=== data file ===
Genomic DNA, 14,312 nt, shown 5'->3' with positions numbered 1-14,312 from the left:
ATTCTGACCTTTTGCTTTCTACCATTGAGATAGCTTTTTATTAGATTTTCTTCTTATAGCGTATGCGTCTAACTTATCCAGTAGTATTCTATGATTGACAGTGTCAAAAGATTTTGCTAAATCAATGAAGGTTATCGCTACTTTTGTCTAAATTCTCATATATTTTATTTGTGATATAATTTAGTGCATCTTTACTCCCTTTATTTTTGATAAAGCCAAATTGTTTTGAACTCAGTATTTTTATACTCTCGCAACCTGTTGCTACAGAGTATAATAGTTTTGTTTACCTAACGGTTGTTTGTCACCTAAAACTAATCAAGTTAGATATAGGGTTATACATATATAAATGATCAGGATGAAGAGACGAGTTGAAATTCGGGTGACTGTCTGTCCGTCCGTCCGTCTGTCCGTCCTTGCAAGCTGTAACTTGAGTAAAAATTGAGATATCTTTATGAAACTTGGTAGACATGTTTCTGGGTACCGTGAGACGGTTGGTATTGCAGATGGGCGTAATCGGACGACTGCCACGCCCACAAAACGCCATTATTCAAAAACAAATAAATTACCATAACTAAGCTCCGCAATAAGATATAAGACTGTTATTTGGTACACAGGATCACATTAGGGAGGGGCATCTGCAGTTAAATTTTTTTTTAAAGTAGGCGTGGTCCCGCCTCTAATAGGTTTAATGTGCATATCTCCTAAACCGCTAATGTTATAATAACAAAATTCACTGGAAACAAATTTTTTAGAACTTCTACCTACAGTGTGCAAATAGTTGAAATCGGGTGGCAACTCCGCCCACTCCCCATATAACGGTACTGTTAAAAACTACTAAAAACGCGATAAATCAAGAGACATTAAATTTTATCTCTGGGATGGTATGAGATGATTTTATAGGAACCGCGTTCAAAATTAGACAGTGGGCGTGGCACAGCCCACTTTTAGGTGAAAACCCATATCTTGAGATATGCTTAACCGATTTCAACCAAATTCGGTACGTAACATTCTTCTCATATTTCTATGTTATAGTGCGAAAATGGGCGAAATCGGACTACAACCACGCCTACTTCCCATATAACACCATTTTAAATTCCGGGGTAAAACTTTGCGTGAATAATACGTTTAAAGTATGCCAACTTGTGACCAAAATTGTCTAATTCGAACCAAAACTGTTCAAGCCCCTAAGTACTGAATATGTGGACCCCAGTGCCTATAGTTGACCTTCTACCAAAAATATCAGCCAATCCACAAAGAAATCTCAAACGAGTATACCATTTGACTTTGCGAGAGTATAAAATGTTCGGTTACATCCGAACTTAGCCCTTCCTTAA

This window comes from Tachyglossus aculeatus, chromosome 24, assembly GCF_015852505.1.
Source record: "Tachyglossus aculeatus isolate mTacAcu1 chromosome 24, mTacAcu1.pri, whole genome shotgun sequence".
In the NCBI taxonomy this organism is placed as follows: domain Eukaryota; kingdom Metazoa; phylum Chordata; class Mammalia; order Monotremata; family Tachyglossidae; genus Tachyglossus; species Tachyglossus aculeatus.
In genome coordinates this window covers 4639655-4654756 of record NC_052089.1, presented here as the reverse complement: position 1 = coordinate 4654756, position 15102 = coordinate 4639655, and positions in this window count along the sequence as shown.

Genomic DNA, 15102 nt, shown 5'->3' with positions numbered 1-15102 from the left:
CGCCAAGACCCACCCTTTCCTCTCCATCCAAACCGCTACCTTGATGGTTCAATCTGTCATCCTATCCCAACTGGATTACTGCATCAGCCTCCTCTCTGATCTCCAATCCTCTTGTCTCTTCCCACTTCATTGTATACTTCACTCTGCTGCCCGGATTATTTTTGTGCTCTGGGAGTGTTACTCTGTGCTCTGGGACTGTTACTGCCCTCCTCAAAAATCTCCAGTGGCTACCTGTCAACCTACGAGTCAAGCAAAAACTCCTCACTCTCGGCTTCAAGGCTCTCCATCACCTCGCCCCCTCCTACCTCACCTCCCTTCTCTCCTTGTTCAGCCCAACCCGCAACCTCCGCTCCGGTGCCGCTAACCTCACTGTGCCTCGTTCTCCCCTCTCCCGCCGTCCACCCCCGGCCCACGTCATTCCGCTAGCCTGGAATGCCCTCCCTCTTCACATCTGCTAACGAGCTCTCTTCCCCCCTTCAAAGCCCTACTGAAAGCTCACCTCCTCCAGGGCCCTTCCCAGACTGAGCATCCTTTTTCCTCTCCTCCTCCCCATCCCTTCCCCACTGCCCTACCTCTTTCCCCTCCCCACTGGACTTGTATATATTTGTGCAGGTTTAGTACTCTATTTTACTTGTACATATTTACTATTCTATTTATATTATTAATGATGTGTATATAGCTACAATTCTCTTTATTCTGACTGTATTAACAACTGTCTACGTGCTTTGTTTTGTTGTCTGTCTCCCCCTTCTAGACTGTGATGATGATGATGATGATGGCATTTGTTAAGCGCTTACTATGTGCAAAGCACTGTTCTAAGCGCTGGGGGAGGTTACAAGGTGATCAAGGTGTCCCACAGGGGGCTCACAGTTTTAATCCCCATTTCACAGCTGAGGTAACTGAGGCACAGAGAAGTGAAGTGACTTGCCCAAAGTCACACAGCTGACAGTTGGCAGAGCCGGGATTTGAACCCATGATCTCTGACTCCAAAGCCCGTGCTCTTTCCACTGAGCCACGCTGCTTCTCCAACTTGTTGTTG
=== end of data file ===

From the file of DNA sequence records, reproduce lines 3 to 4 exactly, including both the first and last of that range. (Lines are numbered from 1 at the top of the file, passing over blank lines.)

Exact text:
This window comes from Tachyglossus aculeatus, chromosome 24, assembly GCF_015852505.1.
Source record: "Tachyglossus aculeatus isolate mTacAcu1 chromosome 24, mTacAcu1.pri, whole genome shotgun sequence".